|Help and Advice|
|Transit of Mercury 2016|
|Giving long exposures on a digital camera|
|Photographing star trails|
|Predicting the ISS and other satellites|
|Using a mirror to view a partial eclipse|
|Simple Guide to Viewing the Space Station|
|Choosing a Telescope|
|Tips when projecting the Sun|
|Starting to Use Your Telescope|
|Imaging with a DSLR through the telescope|
|Buying a telescope for a child|
|Photographing a partial eclipse|
Seven section members sent in a total of 33 observations this month; 8 drawings and 25 images.
Steve Norrie of Fife contributed three images: on the right is M1, the crab nebula, a supernova remnant in the constellation of Taurus. Chineese astrronomers witnessed this supernova in 1054 AD.
Below left is spiral galaxy NGC2403, which is in the constellation of Camelopardalis.
Below right is is an image showing three kinds of diffuse nebula. Barnard 33 is a dark nebula known as the Horse Head nebula. NGC2024 is the reddish nebula to the left of the bright star Alnitak; this emission nebula is known as the Flame nebula. The blue nebulosity to the left of the Horse Head is NGC2023, an example of a reflection nebula. Steve used an ED80 refractor and a modified Canon 600D camera for these images
Michael Kinns of Eastry sent in four drawings. On the left below is a drawing of open cluster NGC2244 in the constellation of Monoceros, made using 50x7 binoculars, and on the right the same open cluster as seen through Michael's 200mm f6 Newtonian reflecting telescope at a magnification of 67x.
The drawing below left is a drawing of M67, an open cluster in the constellation of Cancer. To its right is NGC2775, a spiral galaxy also in Cancer, which is also known as Caldwell 48. These were also observed using the 200mm telescope at a magnification of 75x.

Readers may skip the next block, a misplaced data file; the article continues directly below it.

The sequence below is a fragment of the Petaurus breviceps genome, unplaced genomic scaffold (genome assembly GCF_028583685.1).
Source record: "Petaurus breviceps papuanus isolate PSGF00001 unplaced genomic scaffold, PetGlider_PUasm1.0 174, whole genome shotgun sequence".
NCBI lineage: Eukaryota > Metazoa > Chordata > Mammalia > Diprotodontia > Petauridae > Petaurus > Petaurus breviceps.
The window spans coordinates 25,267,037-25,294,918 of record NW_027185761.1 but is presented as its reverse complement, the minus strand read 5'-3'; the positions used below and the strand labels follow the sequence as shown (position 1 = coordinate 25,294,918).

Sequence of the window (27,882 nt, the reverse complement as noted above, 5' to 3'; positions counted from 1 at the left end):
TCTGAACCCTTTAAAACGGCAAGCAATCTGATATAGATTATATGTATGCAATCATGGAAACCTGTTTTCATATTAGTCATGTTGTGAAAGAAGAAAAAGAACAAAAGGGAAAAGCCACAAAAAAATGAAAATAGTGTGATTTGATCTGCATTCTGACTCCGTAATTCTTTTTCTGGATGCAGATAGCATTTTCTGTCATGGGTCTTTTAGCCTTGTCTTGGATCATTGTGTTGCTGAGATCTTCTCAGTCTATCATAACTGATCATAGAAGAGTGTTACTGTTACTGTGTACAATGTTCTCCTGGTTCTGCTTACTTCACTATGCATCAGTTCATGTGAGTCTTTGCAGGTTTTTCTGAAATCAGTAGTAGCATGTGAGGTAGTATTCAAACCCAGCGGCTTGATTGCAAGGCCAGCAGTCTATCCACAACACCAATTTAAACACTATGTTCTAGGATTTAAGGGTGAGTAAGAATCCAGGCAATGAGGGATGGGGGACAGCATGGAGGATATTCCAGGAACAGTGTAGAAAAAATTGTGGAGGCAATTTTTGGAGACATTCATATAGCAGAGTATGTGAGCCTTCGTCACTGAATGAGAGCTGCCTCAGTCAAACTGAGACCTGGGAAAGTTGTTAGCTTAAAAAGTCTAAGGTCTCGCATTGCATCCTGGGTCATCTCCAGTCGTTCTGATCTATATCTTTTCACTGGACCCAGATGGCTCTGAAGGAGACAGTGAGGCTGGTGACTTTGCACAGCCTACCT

Alan Clitherow, Planetary Section Director, imaged NGC2264 which is in the constellation of Monoceros, and comprises the Cone emision nebula and the Christmas Tree open cluster.
Alan used a ED80 refractror, with a 0.8x focal reducer attached. The camera was an OSC QHY10.
Mark Beveridge, observing from Aberdeen, sent in 10 images this month. Mark used a 140mm f14,3 OMC Maksutov telescope plus a SXR-H814 mono camera plus RGB filters for the first 4 images here. Below left is NGC3359, and on the right NGC3556, better known as M108, both in the constellation of Ursa Major. The latter image shows many faint, distant galaxies in the background, plus a very distant quasar.
On the left below is another galaxy in Ursa Major, NGC2841, and next to it galaxy NGC4258 (M106) which is in the constellation of Canes Venatici.
NGC2841 is noted for an abundance of young blue stars, but few HII regions. Its spiral arms are discontinuous; the galaxy is of a type called a flocculent spiral.
The small galaxy in the top right of the M106 image is NGC4248 .
Mark's remaining images were made using a 100mm f9 Orion Skywatcher refractor, plus the camera and filters described above. Below left is an image of M101, a face on spiral galaxy in the constellation of Ursa Major, caled the Pinwheel galaxy. It is about 170,000 light years across, considerably more than our own Milky Way galaxy. Below right is IC405, an emission/reflection nebula in the constellation of Auriga, known as the Flaming Star nebula. The bright bluish star is AE Aurigae, an irregular variable. It is UV radiation from this star which is ionising hydrogen gas, making it visible in the far red.